With inflation, or the increase in the cost of living, reaching 5.4% in December, its highest level in 30 years, personal pension providers are being told to send warnings of its impact to customers with large amounts sitting in cash.
The financial regulator the Financial Conduct Authority (FCA) published proposals last week stating that providers of personal pensions and self-invested personal pensions (SIPPs) will be required to send warnings to customers who hold more than 25% of their pension in cash for more than six months.
The move is intended to force providers to give more information to customers who haven’t taken professional financial advice to manage their retirement pot. Alongside these requirements, providers will also be required to offer a readymade, or ‘default’ investment option to people opening a personal pension. This way, they may be encouraged to invest their money into a simple fund, with the pot automatically moving to less risky investments as they approach retirement.
The FCA said:
“Currently, consumers buying and saving into a non-workplace pension have to choose their own investments from an increasingly wide range of options. This complexity can make it hard for some consumers who do not take advice to choose investments that meet their retirement needs. They may end up with investments that are not appropriately diversified and with too much or too little risk. In addition, more consumers are now buying non-workplace pensions without advice.”
“As well as poorly chosen baskets of investments, we are concerned that some consumers hold cash in their non-workplace pension. Over the long term, cash holdings are at risk of being eroded by inflation. Investing in growth assets rather than cash is likely to deliver a larger pension pot at retirement.”
Hundreds of thousands of personal pensions and SIPPs are opened by pension savers without taking advice every year. For example, those savings into personal pensions include the self-employed, anyone without access to a workplace pension scheme, people wanting to combine their pension pots into a single account, and those wanting to supplement their other savings.
Helen Morrissey, senior pensions and retirement analyst at Hargreaves Lansdown, said:
“While people might have a significant cash holding in their pension for a specific reason, others may have little idea and be oblivious to the damage a significant long-term holding can have on their retirement planning.”
“They could miss out on investment returns that would build their pension pot and we would also see inflation taking a large bite out of its purchasing power over time. These warnings could act as a real wake up call to people previously unaware of their position and prompt them to take action to safeguard the value of their pension.”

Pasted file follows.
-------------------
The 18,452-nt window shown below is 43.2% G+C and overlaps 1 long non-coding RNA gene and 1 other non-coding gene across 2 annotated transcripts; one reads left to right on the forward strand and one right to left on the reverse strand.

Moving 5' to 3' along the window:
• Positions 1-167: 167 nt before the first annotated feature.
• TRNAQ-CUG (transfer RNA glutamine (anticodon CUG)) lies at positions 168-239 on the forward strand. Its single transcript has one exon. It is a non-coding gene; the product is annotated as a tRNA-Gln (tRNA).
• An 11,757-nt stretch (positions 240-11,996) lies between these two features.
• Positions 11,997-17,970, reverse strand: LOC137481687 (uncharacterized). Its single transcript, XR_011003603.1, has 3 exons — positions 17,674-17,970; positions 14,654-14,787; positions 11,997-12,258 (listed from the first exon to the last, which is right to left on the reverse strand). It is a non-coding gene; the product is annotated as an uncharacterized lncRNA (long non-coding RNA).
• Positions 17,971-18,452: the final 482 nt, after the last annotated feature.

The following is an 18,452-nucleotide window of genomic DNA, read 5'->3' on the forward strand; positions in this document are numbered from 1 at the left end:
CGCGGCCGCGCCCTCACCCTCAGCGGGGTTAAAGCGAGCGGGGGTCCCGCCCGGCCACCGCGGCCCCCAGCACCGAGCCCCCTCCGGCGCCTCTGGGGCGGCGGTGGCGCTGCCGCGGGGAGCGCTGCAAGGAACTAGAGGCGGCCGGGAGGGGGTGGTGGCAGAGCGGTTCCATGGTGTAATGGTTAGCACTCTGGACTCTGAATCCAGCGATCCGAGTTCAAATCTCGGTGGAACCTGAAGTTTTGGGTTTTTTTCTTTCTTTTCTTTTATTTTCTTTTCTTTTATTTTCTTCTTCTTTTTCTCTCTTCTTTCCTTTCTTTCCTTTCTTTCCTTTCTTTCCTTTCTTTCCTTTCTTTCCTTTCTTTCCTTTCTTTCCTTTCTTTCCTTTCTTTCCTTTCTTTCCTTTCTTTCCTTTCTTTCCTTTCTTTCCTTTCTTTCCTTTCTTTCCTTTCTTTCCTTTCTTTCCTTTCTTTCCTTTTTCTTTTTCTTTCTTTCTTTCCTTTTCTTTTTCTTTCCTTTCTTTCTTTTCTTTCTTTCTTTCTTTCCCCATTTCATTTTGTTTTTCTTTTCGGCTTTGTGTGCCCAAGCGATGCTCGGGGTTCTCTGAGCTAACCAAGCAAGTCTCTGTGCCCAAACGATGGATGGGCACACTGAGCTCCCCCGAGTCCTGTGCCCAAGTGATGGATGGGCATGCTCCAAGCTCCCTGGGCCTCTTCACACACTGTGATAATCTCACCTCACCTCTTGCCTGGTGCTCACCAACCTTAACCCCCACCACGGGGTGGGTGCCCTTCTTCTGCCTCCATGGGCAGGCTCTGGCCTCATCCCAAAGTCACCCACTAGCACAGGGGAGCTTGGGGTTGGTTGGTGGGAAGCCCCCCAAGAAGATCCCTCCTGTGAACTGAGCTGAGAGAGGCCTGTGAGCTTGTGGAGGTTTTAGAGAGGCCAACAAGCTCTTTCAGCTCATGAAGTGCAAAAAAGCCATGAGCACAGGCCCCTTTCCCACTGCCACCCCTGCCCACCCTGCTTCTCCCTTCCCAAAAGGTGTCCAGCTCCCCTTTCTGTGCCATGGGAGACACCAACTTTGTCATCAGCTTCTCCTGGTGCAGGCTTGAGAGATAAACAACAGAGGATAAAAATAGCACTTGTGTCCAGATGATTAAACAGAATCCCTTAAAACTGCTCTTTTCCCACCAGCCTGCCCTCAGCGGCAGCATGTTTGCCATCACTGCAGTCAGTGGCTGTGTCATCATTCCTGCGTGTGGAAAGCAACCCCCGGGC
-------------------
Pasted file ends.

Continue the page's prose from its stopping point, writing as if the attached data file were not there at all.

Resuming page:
At present, the personal pension market consists of around 13m accounts, and a total of about £470 billion in retirement savings.
By contrast, employees saving into workplace pensions are already placed into a so-called ‘default fund’ unless they actively choose another option, with limits on how much they can be charged. You can find out more about this in our guide Where is my pension invested?. The requirement for personal pension providers to offer a default fund option will bring their accounts more in line with workplace schemes, but the choice still lies with the investor. Personal pension savers can still choose where to put their money.
How does inflation affect your pension?
The impact of high inflation can dramatically erode the value of pension savings over time, particularly if a large proportion of your retirement savings is sitting in cash earning below-inflation interest rates. This could mean you struggle to make ends meet when you retire.
A key way to stay on top of whether your pension fund is beating inflation is to monitor the investment performance of your funds, and if they aren’t meeting the returns you would like, it may be worth exploring other investment options. For more information on this, have a look at our article What does inflation mean for my money?.
Where to seek further help
If you would like further help on how to manage your pension savings, the Government’s Pension Wise service provides people aged 50 and above with defined contribution pensions free guidance on their pension choices at retirement.
But if you want professional financial advice, you’ll need to speak to a financial advisor, as Pension Wise can only provide general guidance and not individual recommendations. Find out more in our articles How to find the right financial advisor for you.
Alternatively, if you think you might be interested in speaking with a pensions expert, Rest Less Financial Services is now offering our members a free Pension Health Check with a Rest Less Pensions Expert.
Do you save into a personal pension, and are you worried about the impact of inflation on your savings? Are you investing most of your pot, and sticking a large proportion in cash? We’d be interested to hear from you. You can join the conversation on the Community forum or post a comment below.